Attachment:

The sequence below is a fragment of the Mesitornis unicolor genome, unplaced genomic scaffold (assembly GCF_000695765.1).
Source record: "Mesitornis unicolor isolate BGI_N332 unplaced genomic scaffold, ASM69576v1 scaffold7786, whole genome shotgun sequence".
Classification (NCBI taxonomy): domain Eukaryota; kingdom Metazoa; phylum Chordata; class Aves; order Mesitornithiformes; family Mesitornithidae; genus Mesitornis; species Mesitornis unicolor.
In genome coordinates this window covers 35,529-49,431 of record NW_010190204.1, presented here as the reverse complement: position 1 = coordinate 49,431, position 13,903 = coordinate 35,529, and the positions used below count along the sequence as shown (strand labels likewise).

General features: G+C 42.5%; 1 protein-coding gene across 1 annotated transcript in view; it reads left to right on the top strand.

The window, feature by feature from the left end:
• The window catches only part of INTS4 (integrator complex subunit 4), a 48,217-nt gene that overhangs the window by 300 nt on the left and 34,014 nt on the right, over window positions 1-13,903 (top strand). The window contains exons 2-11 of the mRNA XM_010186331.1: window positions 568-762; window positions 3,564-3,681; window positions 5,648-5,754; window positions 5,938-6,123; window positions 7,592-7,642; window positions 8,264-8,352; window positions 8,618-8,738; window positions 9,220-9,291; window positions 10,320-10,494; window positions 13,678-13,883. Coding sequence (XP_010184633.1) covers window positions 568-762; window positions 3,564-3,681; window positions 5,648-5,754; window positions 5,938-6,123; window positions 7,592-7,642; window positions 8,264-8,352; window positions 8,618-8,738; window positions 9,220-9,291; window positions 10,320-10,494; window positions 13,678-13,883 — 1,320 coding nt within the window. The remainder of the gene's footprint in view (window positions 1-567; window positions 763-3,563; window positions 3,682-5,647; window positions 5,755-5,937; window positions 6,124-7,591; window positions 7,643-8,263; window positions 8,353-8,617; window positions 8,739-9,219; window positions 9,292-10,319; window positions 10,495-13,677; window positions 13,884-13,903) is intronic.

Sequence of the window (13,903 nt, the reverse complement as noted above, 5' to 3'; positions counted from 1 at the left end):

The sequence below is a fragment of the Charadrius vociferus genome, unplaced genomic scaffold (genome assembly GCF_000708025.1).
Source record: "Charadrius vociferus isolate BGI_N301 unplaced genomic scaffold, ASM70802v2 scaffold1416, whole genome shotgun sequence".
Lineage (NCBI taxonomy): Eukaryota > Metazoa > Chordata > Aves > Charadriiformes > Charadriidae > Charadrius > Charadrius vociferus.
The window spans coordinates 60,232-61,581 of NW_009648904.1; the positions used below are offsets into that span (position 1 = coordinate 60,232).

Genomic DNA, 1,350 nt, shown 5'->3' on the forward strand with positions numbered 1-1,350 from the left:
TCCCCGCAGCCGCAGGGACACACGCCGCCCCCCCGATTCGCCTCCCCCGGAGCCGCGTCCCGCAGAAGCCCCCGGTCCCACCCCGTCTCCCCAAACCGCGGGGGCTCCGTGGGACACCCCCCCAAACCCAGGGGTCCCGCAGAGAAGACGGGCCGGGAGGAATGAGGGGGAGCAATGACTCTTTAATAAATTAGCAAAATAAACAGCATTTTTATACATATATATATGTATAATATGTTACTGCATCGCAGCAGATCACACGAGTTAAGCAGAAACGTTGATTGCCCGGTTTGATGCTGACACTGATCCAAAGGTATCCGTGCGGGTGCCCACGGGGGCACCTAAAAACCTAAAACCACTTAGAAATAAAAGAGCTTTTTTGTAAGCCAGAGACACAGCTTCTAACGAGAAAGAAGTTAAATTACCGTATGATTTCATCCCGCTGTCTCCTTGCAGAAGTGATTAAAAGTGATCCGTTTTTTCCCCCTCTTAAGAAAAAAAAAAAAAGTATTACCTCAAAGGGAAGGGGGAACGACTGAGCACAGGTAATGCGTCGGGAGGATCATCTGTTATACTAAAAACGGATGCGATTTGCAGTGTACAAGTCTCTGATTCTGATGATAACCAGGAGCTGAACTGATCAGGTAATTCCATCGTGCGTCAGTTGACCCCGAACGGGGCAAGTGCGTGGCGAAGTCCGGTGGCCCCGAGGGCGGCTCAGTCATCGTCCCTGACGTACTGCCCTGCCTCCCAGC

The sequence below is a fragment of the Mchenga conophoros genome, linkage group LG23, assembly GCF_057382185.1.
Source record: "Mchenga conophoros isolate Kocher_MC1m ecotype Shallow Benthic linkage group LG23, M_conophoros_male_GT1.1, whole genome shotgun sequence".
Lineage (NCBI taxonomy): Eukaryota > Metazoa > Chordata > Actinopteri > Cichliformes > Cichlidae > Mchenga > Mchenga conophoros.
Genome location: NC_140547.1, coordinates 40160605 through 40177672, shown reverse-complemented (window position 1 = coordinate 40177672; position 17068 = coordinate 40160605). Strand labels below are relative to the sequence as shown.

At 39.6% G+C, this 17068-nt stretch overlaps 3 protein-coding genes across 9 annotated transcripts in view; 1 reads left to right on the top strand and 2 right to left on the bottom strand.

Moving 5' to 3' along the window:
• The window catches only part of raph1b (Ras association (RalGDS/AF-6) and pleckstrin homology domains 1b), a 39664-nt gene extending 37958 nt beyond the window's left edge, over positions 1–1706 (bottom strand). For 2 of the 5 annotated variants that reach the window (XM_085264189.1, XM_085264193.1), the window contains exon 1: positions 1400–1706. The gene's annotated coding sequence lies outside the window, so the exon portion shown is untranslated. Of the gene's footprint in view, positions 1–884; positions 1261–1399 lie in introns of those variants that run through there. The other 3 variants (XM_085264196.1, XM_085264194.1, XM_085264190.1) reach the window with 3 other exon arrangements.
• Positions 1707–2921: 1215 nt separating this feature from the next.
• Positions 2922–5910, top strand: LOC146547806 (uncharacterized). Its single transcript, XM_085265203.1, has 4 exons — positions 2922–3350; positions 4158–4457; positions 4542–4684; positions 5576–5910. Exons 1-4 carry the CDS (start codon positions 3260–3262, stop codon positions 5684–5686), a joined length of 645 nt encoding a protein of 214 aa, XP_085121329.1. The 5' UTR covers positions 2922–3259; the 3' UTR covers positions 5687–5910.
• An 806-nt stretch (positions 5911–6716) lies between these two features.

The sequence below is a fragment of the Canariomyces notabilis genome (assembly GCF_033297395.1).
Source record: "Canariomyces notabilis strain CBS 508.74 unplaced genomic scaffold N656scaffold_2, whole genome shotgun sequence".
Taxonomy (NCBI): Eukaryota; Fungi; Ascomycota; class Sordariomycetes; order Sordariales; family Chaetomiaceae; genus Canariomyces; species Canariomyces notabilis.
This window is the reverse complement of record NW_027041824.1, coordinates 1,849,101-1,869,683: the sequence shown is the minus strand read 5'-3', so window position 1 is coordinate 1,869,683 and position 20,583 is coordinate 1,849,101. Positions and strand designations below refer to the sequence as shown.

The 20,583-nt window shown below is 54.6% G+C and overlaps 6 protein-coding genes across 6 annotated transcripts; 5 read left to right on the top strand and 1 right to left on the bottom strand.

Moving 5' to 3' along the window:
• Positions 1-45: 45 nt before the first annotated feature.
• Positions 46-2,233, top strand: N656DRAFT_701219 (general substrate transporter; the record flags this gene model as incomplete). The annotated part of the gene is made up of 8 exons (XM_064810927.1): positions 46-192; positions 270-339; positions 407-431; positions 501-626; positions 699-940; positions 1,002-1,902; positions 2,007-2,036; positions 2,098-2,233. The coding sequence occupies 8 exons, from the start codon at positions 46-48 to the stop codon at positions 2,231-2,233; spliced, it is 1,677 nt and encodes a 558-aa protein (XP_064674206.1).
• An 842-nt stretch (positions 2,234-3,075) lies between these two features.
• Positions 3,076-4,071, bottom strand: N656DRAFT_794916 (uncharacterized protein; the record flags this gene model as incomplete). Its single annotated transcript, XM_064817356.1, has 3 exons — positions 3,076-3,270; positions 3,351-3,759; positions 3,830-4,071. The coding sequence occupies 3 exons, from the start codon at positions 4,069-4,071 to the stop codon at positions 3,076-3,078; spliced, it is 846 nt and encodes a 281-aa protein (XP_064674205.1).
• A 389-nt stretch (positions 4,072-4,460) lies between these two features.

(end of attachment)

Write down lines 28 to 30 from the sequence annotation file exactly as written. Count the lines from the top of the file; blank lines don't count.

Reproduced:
This window is the reverse complement of record NW_027041824.1, coordinates 1,849,101-1,869,683: the sequence shown is the minus strand read 5'-3', so window position 1 is coordinate 1,869,683 and position 20,583 is coordinate 1,849,101. Positions and strand designations below refer to the sequence as shown.

The 20,583-nt window shown below is 54.6% G+C and overlaps 6 protein-coding genes across 6 annotated transcripts; 5 read left to right on the top strand and 1 right to left on the bottom strand.

Moving 5' to 3' along the window: